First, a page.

Colorectal cancer (CRC) has been the subject of screening guidelines from multiple organizations, creating some confusion among caregivers over which has the highest-quality, evidence-based recommendations. Rather than developing an additional guideline on the topic, the American College of Physicians recently decided that it would be more valuable to provide information to clinicians based on a rigorous review of currently available guidelines.
Making Sense of CRC Literature
My colleagues and I developed this guidance statement using current recommendations from a joint guideline from the American Cancer Society, the U.S. Multi-Society Task Force on Colorectal Cancer, and the American College of Radiology, as well as individual guidelines from the Institute for Clinical Systems Improvement, the U.S. Preventive Services Task Force, and the American College of Radiology. Based on our evaluations, we developed four guidance statements for CRC screening:
1. Clinicians should perform individualized assessment of risk for CRC in all adults.
2. Clinicians should screen for CRC in average-risk adults starting at age 50 and in high-risk adults starting at age 40 or 10 years younger than the age at which the youngest affected relative was diagnosed with CRC.
3. Clinicians should use a stool-based test, flexible sigmoidoscopy, or optical colonoscopy as a screening test in average-risk patients. Optical colonoscopy should be used in high-risk patients. Clinicians should select the test based on the benefits and harms of the test, availability of the test, and patient preferences.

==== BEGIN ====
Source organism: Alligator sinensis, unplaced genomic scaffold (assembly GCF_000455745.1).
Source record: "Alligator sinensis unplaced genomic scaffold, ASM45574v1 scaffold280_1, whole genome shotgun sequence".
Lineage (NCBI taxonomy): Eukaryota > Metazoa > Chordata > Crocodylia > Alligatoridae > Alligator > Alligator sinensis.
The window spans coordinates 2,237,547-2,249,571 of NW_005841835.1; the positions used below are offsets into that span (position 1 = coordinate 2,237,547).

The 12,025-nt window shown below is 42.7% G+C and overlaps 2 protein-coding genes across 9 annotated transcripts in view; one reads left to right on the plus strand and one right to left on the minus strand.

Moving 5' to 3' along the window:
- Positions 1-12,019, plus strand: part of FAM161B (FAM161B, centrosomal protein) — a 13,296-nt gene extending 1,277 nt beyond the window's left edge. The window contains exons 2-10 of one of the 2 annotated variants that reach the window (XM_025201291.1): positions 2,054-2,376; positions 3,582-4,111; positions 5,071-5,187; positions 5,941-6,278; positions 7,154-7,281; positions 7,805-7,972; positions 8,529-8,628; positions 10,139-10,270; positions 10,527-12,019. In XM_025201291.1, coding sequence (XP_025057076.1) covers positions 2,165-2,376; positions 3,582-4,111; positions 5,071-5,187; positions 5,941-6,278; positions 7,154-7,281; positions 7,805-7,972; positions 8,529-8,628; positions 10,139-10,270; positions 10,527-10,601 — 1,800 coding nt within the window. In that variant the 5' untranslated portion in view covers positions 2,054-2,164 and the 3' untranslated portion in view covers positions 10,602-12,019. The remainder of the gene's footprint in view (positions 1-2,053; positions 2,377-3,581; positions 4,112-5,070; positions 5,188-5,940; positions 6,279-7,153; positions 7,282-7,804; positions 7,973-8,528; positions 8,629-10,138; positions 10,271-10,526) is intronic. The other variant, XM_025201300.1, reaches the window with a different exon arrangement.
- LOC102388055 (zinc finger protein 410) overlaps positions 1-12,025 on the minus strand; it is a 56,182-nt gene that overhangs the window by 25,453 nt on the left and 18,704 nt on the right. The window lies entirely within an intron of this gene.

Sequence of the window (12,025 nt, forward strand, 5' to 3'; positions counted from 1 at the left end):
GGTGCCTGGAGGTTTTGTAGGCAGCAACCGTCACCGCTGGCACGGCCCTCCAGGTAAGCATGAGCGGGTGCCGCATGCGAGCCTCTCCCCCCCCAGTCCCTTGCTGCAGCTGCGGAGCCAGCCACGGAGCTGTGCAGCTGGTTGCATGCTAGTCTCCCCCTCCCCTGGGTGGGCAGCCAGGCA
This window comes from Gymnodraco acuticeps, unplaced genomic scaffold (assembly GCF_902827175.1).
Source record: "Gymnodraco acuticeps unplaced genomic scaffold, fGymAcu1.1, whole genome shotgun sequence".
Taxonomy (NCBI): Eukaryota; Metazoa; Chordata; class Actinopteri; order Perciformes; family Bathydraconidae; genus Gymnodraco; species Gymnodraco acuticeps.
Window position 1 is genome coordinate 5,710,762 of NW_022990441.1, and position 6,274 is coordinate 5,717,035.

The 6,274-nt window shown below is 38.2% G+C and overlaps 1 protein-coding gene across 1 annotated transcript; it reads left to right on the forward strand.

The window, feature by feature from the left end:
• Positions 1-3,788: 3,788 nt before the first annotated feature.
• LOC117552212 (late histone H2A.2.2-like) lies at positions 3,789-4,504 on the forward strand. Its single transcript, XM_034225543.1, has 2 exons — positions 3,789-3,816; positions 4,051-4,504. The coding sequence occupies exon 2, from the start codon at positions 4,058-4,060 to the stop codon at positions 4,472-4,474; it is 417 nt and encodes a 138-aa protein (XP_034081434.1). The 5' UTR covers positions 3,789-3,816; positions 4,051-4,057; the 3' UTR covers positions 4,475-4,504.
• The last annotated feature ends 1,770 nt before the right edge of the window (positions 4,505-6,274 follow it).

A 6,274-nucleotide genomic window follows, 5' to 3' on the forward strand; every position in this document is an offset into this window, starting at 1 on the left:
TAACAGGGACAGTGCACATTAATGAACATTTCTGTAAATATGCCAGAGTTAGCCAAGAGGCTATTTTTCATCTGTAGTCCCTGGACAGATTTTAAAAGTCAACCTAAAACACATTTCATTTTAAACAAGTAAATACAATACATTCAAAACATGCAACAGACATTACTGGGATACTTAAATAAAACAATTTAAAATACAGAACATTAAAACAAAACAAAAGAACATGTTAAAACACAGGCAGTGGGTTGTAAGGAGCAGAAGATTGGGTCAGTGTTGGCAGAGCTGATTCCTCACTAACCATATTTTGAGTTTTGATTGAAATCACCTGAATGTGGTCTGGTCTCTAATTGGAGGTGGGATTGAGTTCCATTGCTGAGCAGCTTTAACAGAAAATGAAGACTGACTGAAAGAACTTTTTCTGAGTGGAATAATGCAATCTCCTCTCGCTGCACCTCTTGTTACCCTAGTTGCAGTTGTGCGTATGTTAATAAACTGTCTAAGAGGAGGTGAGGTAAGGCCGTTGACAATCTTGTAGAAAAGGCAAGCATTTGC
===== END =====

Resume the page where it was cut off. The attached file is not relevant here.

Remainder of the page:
4. Clinicians should stop screening for CRC in adults older than age 75 or in adults with a life expectancy of less than 10 years.
The evidence reviewed in our guidance statement showed that CRC screening helps identify undiagnosed, pre-malignant lesions. Earlier diagnosis of these lesions allows for timely treatment and can therefore reduce mortality. The benefit of reduced mortality outweighs the harms of screening at the ages specified above.
“Patients should be educated on the benefits, harms, effectiveness, safety, and costs associated with each test.”
Because the various CRC tests have similar efficacies, shared decision making is important in selecting a screening test. Patients should be educated on the benefits, harms, effectiveness, safety, and costs associated with each test, as well as how often the test must be performed. For example, stool tests must be done every year to maintain efficacy, whereas colonoscopies should be repeated every 10 years. However, the harms of colonoscopy include perforation and bleeding, whereas a stool-based test has virtually no harm except for false positives or negatives. Therefore, patients’ individual preferences play a significant role in CRC screening methods that are selected.
More Colorectal Cancer Screening, Less Mortality
Currently, only 60% of adults aged 50 or older are screened for CRC in the U.S. With available evidence supporting the effectiveness of screening in reducing mortality, greater efforts are needed to screen more adults. Those who choose colonoscopy will only need to be screened two or three times in a lifetime. Ultimately, patients should be informed of the benefits of CRC screening.
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